Jonathan Freedland writes: In his victory speech outside Downing street, David Cameron reaffirmed his promise to stage a referendum on Britain’s membership of the European Union. That will happen before the end of 2017, which means a two-year-long campaign to get Britain out of the EU is under way now.
Those who marvelled at the power of last year’s plebiscite on Scottish independence to stir the deepest questions of identity and belonging should brace themselves. Just such a debate is coming to the entire UK, one that will rouse profound and unresolved questions. What is Britain’s place in the world? Where do we really belong? Are we one of many – or do we stand alone?
The party that was set to lead the case for “in” has been crushed: the Liberal Democrats will not bring much firepower to this coming contest. It will require a huge effort of will for Labour to regroup and marshal its resources for such an epochal fight. Meanwhile, Ukip – heartened by the nearly 4m votes and 12.6% share it won on Thursday, even if that translated into just a single seat – will be hungry for the battle of its life.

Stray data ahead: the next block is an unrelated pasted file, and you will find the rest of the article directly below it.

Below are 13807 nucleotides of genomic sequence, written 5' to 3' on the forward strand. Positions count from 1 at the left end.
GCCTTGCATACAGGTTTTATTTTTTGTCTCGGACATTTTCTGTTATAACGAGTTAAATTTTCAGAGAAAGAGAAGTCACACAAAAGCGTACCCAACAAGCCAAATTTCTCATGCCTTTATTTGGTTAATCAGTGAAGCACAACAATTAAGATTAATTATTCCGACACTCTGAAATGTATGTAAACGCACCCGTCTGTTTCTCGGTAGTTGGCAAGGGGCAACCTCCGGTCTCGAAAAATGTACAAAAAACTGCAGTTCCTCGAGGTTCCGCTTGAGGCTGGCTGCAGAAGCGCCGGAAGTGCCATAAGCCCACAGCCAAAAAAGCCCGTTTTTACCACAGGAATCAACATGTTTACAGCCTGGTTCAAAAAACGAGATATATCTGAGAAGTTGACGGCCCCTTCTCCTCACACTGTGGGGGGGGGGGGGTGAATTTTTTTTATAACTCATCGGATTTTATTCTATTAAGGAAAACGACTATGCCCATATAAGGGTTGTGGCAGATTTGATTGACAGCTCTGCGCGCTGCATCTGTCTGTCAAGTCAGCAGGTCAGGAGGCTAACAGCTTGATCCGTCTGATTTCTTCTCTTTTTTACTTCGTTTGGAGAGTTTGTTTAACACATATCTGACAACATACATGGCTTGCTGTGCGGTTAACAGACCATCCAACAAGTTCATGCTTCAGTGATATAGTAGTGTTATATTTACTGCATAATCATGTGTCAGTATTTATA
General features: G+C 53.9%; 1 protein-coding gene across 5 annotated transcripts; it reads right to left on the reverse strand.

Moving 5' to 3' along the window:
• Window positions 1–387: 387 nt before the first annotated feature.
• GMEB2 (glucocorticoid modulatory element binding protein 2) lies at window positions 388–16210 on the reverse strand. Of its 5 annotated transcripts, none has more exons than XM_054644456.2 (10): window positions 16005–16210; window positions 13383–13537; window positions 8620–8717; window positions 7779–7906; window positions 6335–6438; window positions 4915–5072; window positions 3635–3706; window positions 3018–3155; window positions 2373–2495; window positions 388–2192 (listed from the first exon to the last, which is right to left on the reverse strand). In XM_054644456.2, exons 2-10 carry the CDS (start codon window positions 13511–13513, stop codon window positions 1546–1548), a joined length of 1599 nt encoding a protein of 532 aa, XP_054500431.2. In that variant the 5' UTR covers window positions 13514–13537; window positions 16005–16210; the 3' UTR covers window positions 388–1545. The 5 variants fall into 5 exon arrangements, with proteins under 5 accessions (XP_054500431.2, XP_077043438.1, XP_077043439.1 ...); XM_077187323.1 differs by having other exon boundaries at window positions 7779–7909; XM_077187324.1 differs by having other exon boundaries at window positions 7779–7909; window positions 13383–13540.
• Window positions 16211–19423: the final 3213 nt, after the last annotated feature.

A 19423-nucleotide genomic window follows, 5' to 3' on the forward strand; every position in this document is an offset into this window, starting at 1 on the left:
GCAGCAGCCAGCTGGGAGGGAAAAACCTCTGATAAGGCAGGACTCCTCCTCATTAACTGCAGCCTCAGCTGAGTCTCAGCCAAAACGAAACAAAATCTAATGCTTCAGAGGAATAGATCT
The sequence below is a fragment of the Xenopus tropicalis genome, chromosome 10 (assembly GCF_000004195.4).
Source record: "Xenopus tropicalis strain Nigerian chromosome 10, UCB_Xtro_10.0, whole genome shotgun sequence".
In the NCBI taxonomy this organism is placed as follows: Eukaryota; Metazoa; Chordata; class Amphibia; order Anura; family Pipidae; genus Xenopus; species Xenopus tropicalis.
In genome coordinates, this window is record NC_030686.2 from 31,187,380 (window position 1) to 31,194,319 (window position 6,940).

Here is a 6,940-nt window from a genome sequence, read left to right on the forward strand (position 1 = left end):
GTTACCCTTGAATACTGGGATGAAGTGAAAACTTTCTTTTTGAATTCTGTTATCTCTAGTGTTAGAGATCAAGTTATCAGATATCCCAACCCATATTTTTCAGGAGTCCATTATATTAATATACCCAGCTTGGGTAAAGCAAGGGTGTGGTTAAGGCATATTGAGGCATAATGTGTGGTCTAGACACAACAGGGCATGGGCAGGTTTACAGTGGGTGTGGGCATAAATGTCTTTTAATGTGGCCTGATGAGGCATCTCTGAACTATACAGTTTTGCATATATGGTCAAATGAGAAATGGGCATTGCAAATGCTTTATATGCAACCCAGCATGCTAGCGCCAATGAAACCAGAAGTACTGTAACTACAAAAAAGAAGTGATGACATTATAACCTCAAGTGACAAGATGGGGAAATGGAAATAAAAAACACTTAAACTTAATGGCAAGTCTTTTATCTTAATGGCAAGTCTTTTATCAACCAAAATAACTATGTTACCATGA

There is no date on the calendar for the other union struggle, but it is coming too – a contest over the union that binds the four nations of these islands. A party committed to Scottish independence is now Westminster’s third-largest, a nationalist force in parliament unseen for a century. The success of the SNP is the transformative, historic event of the 2015 election. The question now is not so much whether Scotland will break away from the UK, but rather what would have to happen to make a country that has voted en masse for a nationalist party not leave the union. [Continue reading…]